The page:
By Len Bardsley
The Times of Trenton
HAMILTON, N.J. – The Titans had just gotten back from a one-game trip to Dayton, where the last-place Bombers had embarrassed them by the score of 7-1.
Titans coach Mike Haviland sat down his rookie defensemen, Jerramie Domish, Rosario Ruggeri and Stephen Wood, and laid it on the line.
They could not play like rookies any longer.
That talk and being paired with Steve Munn seemed to transform Ruggeri from a rookie failing to meet the expectations of a fourth-round draft pick to someone who could be trusted on the ice in the final minutes of a one-goal playoff game.
The maturation of Ruggeri and his fellow rookie defensemen is one of the many reasons the Titans are leading the Florida Everblades 2-0 in the Kelly Cup Finals with Game 3 taking place at 7:30 p.m. Friday at Sovereign Bank Arena.
Game 3 is at 7:30 p.m. on Friday and Game 4 is at 7 p.m. on Saturday. If necessary, Game 5 would be played on Monday at 5 p.m. Tickets for all three games are on sale now at the Sovereign Bank Arena Box Office, by telephone at (609) 599-9500 and online at TicketMaster.com.
The youngest player on the Titans, just 20, Ruggeri knows he has come a long way since that meeting with Haviland.
Ruggeri had a minus-6 plus-minus rating and two assists in an eight-game stretch before the meeting. After he was a plus-12 and had nine assists in the final 15 games of the season.
He has played all 16 games for the Titans in the playoffs, has two assists and is a plus-4.
Ruggeri felt the key was getting plenty of ice time when the Titans were thin on defense and knowing Haviland had faith in his abilities.
“When Haviland took us aside, he told us, we are a big part of the team,” said Ruggeri. “No matter how old you are, you are going to have a big responsibility. We need you guys to go far. I took that in and really accepted it. I was happy he had confidence in us.”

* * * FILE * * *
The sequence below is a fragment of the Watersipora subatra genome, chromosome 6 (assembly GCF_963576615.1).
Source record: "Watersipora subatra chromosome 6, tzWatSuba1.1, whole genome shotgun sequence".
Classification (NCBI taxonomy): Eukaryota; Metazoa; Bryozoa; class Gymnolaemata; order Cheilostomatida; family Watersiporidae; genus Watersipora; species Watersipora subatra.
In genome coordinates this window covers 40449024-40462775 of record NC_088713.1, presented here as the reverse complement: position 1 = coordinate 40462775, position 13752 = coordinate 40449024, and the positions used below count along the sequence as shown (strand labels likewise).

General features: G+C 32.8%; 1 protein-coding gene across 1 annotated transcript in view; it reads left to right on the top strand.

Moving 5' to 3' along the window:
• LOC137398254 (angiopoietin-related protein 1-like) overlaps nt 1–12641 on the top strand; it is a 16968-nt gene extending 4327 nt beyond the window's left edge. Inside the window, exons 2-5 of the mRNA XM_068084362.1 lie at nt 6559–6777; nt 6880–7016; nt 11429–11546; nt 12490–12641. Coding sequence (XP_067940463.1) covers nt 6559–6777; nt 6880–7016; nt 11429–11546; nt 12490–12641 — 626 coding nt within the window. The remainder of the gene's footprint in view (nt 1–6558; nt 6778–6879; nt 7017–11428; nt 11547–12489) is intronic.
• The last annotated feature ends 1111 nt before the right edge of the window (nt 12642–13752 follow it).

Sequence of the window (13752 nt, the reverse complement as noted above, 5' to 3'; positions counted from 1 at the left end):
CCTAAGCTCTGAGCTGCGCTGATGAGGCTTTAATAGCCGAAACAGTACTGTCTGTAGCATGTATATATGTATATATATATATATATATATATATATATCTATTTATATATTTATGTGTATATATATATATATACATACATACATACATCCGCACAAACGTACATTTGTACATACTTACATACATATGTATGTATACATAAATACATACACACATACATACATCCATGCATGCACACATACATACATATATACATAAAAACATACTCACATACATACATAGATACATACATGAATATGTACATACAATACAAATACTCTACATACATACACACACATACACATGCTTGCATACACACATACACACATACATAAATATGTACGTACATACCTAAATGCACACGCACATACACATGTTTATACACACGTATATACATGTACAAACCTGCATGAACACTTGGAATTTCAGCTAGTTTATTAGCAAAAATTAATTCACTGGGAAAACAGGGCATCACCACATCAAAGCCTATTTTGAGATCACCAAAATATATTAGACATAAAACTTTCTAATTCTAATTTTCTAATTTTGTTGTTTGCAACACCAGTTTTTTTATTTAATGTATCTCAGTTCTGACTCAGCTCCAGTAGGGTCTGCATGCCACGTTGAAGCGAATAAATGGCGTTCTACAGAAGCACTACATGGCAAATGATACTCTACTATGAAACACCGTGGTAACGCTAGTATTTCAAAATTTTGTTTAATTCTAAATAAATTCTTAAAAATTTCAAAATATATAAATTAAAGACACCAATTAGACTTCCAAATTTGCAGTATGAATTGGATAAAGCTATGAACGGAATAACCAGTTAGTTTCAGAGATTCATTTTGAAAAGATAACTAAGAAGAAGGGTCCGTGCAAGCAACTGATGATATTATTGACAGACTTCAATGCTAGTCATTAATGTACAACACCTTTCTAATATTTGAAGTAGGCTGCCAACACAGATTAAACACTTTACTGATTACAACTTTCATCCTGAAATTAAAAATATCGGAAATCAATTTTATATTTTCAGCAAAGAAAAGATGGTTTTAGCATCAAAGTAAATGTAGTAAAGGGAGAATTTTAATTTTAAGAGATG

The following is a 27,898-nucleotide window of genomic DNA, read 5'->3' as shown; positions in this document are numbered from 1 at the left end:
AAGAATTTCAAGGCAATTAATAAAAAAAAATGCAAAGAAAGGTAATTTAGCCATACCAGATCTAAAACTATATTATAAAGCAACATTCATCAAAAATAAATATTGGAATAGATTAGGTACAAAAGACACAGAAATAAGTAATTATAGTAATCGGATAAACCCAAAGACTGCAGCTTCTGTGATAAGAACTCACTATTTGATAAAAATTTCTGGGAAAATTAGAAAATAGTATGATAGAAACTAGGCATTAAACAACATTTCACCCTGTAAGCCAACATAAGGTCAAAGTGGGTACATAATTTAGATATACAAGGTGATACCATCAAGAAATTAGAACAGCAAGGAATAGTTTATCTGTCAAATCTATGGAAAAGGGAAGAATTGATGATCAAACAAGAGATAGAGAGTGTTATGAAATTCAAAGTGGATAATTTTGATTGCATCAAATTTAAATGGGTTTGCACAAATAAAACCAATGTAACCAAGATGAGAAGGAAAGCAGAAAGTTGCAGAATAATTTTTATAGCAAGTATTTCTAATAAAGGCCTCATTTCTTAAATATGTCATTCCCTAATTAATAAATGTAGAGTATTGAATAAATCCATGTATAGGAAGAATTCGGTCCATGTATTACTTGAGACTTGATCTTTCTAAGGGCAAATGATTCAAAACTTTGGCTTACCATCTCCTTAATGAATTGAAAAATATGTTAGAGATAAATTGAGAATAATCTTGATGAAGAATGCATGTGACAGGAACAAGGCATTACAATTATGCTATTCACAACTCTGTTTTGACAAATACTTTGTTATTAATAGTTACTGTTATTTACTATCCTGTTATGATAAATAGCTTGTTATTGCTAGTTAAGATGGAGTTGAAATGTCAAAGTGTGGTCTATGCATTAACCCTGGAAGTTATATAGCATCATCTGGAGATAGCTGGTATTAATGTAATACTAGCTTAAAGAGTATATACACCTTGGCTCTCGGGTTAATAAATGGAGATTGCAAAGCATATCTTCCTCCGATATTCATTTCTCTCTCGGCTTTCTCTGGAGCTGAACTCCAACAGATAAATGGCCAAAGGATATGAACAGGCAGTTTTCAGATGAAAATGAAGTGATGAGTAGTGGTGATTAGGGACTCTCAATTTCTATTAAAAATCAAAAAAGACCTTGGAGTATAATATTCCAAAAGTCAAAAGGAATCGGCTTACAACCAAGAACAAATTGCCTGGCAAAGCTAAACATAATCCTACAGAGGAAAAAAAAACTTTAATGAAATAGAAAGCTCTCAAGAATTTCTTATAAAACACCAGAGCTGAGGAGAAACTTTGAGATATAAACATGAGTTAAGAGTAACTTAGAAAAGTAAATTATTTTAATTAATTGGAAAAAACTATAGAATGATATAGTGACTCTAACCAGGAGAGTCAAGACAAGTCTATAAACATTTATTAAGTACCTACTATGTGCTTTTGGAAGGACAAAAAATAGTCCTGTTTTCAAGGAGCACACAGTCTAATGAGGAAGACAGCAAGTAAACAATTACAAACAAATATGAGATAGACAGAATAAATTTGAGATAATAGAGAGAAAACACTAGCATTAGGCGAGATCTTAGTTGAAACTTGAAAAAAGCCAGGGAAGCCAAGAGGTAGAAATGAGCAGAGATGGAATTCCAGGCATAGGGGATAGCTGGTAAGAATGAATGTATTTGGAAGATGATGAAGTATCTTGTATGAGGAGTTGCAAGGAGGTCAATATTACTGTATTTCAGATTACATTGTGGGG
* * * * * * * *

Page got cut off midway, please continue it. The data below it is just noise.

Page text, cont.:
Ruggeri is a perfect compliment to Munn. At 6-foot-1, 214 pounds, the 20-year-Montreal native now plays basic, rugged defense.
“We work so well together,” said Munn of Ruggeri. “He plays well beyond his years. He is keeping it simple. Our role is to play hard on the other team.”
It has not always been easy for Ruggeri, who struggled coming out of the Quebec Major Junior Hockey League, where he had 22 goals and 73 assists over his last two seasons with the Chicoutimi Saqueneens.
“I have matured drastically,” said Ruggeri. “Munn and Vince Williams told me I really took control and progressed the way I should. They really took me under their wing. They remind me to keep things simple.”
Ruggeri was the forgotten man midway through the season when he was forced to sit out a month with a bout of mono, it was not long after his return Feb. 23 he started to make his positive transformation.
“It is night and day,” said Haviland of the difference between Ruggeri at the start of the season and now. “It is not a fluke he got drafted so high. He has matured as a man, too. It took a little adjustment to the whole lifestyle.
“He has come on and simplified his game. I think he has improved by leaps and bounds.”